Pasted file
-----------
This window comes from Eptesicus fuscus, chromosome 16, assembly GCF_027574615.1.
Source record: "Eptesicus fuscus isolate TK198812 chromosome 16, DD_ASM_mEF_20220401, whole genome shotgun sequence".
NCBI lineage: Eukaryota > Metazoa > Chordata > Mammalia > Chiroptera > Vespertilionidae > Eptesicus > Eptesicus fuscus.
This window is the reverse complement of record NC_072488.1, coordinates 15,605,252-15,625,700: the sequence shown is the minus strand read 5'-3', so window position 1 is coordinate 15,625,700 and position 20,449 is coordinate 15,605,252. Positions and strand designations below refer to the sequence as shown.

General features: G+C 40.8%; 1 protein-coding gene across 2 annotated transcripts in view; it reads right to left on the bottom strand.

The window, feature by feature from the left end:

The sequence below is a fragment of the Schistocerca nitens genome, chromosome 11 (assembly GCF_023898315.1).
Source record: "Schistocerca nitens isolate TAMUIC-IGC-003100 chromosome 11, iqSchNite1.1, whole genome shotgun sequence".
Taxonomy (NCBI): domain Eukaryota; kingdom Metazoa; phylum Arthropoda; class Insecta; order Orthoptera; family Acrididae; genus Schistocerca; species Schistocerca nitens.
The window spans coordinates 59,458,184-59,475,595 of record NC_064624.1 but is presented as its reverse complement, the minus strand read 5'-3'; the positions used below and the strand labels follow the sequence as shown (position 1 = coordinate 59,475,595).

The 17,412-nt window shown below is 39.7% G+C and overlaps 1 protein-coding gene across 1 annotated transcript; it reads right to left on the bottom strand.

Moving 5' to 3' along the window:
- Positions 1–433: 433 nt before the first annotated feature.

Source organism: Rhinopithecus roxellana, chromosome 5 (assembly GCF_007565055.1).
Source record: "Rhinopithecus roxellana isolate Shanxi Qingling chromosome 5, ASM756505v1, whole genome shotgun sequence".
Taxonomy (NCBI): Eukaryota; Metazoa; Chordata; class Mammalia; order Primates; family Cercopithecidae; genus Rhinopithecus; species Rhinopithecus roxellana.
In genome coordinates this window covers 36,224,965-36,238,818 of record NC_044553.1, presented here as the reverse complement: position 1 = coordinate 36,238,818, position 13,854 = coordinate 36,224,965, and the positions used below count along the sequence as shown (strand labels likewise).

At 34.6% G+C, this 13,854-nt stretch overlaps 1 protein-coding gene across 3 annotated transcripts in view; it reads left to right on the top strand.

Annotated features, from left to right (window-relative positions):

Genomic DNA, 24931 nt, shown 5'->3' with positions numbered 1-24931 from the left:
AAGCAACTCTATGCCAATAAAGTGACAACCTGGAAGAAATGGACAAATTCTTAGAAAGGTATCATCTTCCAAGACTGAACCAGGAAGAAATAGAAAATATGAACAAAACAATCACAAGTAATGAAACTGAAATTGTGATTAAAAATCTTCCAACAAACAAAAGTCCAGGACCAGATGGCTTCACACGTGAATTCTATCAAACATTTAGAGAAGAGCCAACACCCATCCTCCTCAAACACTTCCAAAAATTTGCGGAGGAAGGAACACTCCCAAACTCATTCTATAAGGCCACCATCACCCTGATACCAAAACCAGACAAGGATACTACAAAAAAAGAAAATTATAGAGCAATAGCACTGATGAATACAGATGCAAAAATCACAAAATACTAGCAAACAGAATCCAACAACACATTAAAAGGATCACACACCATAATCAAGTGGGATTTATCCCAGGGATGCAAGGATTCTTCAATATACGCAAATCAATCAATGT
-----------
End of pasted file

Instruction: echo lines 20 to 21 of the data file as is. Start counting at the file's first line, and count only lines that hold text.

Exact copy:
Genomic DNA, 24931 nt, shown 5'->3' with positions numbered 1-24931 from the left:
AAGCAACTCTATGCCAATAAAGTGACAACCTGGAAGAAATGGACAAATTCTTAGAAAGGTATCATCTTCCAAGACTGAACCAGGAAGAAATAGAAAATATGAACAAAACAATCACAAGTAATGAAACTGAAATTGTGATTAAAAATCTTCCAACAAACAAAAGTCCAGGACCAGATGGCTTCACACGTGAATTCTATCAAACATTTAGAGAAGAGCCAACACCCATCCTCCTCAAACACTTCCAAAAATTTGCGGAGGAAGGAACACTCCCAAACTCATTCTATAAGGCCACCATCACCCTGATACCAAAACCAGACAAGGATACTACAAAAAAAGAAAATTATAGAGCAATAGCACTGATGAATACAGATGCAAAAATCACAAAATACTAGCAAACAGAATCCAACAACACATTAAAAGGATCACACACCATAATCAAGTGGGATTTATCCCAGGGATGCAAGGATTCTTCAATATACGCAAATCAATCAATGT